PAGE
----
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Snacks Win The Pandemic

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Whether between meals or as a meal, frozen snacks and apps are consumers’ go-to choice for in-home dining.

A new report from The NPD Group reveals that not only are Americans snacking more between meals than they were five years ago, the percentage of meals at which snack foods were consumed jumped from 21% in 2015 to 26% in 2020. It comes as no surprise, then, that sales of frozen snacks and appetizers were up 25.2% during the 12 weeks ended Dec. 27 to $662.36 million, according to Chicago-based market research firm IRI (

Already on the rise pre-pandemic, “Hot snacks became the go-to category among consumers during the COVID-19 crisis because of their abundance of meal possibilities (i.e. flexibility), convenience and value,” says Michael Bierbach, senior associate manager for top-seller Totino’s ( from Minneapolis-based General Mills. He adds that “many brands have shifted to larger package sizes and are seeing growth because of it,” thanks to expandable consumption in the category.


New Farm Rich Sweet Onion Petals with Aussie-Style Dipping Sauce offer a new twist on a popular restaurant appetizer.

The newest addition to the Totino’s lineup, Takis Fuego Mini Snack Bites, helps meet growing demand for bold, ethnic flavors. “We didn’t see a lot of spicy options in the frozen aisle…and we saw a ton of buzz around Takis Fuego [tortilla chips] and their signature chili lime flavor,” explains Bierbach. “So why not combine two snacks that people love — Totino’s pizza rolls and Takis?”

Sales in supermarkets, drugstores, mass merchants, military commissaries and select club and dollar stores combined for the 12 weeks ended Dec. 27, according to Chicago-based market research firm IRI ( Percent change is versus the same period a year ago.

Totino’s isn’t the only frozen snack maker finding inspiration in the salty snacks set. Memphis, Tenn.-based Monogram Foods ( recently licensed the Utz and Zapp’s brands for a line of hot appetizers that deliver the familiar flavors of Utz cheese puffs (Cheese-Filled Cheese Balls) and Zapp’s potato chips (Boudin Balls, Fried Pickles and Pimento Cheese Stuffed Jalapeno Peppers).

Another familiar name entering the frozen aisle for the first time comes from the folks at New York-based Marquee Brands, which recently launched the Martha Stewart Kitchen ( label. Although the initial wave of 24 new items also includes frozen side dishes and desserts, there are three frozen appetizers: Tomato Tartlets, Pigs in a Blanket, and Uncured Bacon, Onion & Cheese Tarts. An additional 39 Martha Stewart Kitchen SKUs are expected to roll out this year, including 14 frozen appetizers. Expected to fill a gap in the category for more unique, upscale offerings, the initial product selections were developed by Stewart and Chef Thomas Joseph based on top recipes in her cookbooks and social media platforms.

Where to find space for the new items? “The key is to evaluate the overall mix and cut back on certain categories that may offer too many similar choices and replace them with unique products not currently offered,” says Tom Gladfelter, vp of national sales and client services manager for Martha Stewart Kitchen distributor MMI Market Solutions, Fort Worth, Texas.

But Bierbach says to proceed with caution. “Growth is concentrated in a few specific segments and brands,” he explains. “So it’s important to regularly rationalize the set and make room only for the most productive items and most incremental innovation.” It’s also worth noting that the top four brands in the space are responsible for 40% of category dollar sales, he adds.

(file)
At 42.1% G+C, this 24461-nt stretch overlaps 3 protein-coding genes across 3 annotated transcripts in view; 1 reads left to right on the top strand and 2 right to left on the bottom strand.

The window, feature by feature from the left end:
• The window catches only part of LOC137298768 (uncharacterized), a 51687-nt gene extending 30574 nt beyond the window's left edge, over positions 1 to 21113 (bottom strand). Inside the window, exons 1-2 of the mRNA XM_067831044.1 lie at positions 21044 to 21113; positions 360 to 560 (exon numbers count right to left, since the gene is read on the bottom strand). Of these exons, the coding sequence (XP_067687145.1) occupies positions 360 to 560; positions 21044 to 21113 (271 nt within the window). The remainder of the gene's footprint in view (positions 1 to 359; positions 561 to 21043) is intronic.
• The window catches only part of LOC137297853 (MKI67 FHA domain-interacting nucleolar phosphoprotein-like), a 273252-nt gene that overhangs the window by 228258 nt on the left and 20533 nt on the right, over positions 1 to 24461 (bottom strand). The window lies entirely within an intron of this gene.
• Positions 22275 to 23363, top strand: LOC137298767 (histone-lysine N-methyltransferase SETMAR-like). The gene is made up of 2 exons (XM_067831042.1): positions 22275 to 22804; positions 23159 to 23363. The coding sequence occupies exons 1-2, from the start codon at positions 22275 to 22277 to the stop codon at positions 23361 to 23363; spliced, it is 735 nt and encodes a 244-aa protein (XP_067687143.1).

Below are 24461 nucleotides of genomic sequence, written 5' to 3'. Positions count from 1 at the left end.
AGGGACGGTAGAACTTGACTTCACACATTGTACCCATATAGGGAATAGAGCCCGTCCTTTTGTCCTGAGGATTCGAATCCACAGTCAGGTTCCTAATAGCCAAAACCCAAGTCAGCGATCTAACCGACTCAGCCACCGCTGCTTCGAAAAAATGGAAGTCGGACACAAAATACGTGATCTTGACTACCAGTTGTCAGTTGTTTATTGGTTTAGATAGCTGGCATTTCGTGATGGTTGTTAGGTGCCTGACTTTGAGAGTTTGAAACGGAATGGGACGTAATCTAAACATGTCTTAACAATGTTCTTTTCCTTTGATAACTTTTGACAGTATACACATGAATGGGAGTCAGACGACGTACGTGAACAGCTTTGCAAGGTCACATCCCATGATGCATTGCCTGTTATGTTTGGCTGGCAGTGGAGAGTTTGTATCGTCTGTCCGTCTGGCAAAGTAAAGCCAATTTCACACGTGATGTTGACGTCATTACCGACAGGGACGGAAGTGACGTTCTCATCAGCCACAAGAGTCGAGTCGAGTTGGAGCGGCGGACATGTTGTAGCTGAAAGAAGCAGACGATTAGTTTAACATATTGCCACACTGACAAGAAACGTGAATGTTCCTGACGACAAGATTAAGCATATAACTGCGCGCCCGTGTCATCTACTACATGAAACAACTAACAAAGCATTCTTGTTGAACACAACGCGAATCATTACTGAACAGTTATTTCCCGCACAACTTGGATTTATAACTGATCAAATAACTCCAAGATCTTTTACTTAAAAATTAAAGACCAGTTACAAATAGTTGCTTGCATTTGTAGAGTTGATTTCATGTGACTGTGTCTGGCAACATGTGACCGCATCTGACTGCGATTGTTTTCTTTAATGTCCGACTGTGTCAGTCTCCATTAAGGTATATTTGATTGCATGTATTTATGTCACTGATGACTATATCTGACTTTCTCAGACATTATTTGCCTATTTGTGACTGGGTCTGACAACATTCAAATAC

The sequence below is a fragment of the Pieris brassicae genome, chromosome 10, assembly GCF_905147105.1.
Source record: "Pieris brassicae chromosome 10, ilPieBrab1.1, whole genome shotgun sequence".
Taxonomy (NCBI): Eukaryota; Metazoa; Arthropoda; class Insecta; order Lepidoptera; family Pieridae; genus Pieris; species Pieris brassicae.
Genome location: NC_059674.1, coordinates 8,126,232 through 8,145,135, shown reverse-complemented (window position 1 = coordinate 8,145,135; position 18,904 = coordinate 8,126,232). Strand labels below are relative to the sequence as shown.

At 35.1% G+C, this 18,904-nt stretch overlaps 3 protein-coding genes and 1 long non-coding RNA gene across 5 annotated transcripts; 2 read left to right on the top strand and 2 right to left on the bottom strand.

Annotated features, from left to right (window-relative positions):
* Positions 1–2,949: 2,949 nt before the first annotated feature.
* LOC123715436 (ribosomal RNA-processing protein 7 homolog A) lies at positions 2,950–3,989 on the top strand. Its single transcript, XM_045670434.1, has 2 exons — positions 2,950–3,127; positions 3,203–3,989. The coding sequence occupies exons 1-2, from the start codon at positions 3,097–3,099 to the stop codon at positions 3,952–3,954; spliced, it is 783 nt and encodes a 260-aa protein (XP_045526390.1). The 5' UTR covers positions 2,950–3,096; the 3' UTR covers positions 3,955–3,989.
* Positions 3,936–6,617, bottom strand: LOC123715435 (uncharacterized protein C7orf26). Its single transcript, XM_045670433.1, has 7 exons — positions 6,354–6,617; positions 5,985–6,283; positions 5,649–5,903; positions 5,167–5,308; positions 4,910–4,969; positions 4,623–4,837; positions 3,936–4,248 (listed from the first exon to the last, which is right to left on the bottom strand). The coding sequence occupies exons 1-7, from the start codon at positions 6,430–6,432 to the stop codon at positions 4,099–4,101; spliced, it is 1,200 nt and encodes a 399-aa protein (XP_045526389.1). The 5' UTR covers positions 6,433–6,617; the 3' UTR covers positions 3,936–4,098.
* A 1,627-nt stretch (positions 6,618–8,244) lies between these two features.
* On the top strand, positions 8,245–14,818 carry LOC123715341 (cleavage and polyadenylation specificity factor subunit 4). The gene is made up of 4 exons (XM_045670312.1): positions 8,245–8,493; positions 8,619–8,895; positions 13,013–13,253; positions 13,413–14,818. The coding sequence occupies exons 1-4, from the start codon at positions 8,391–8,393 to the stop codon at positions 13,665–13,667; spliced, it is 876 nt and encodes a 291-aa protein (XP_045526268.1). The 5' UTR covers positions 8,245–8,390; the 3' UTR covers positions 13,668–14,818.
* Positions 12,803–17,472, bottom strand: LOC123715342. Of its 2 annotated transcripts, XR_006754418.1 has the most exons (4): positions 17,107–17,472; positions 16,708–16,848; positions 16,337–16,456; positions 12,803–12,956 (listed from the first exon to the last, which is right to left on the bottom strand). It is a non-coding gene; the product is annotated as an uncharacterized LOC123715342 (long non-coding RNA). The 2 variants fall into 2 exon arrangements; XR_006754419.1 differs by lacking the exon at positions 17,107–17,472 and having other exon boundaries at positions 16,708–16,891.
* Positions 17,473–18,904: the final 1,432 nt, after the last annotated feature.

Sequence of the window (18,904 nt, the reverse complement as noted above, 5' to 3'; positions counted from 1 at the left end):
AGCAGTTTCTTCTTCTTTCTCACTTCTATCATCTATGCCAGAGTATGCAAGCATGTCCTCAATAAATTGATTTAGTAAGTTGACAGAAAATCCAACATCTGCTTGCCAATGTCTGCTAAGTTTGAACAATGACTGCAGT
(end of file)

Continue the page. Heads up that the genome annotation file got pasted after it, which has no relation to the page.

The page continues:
One of those top brands, St. Simon’s Island, Ga.-based Farm Rich (, recently added Sweet Onion Petals with Aussie-Style Dipping Sauce to its lineup, allowing consumers to enjoy a restaurant favorite in the safety of their own homes. Sister brand SeaPak ( also rolled out a new snack item recently: Lobster & Shrimp Bites. The cheesy, bread crumb-coated snacks can be prepared in an oven, toaster oven or air fryer, highlighting the importance of compatibility with modern appliances.


Conagra’s new Healthy Choice Wraps come in three better-for-you varieties.

Because they’re often eaten solo — and on the run — hand-held entrées didn’t do quite as well as snacks and apps, which are usually shared with the family. Still, the segment managed a respectable 11.4% gain (to $662.96 million) during the most recent 12 weeks. Quality, authenticity and clean labels are driving much of the growth, says Mike Ryan, vp of sales USA for South San Francisco, Calif.-based PJ’s Organics (, which recently added Chicken Mole, Adobo Chicken and Carne Asada Burritos to its lineup. Not only do they offer convenience without compromising nutritional value or taste, he says, “The authentic ethnic flavors tap into consumers’ need for adventure” — especially now when most travel isn’t possible.

Chicago-based Conagra takes a similar approach to the handheld category with its Healthy Choice Wraps (healthy, made with lean proteins (including chicken raised without antibiotics), nutrient-dense veggies and whole grains. Available varieties include Adobo Chicken, Shiitake Chicken and BBQ Seasoned Pork.

Because handhelds tend to be better-for-you, the category is also welcoming more plant-based options. For example, Chicago-based newcomer Cool Beans (, recently rolled out three minimally processed, ethnic-inspired, plant-based wraps made with legumes, whole grains and veggies: Moroccan Gold, Spicy Chipotle and Tikka Masala.

Snacks Win The Pandemic

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Denise Leathers

Denise Leathers

Denise is the editor of Frozen & Refrigerated Buyer.

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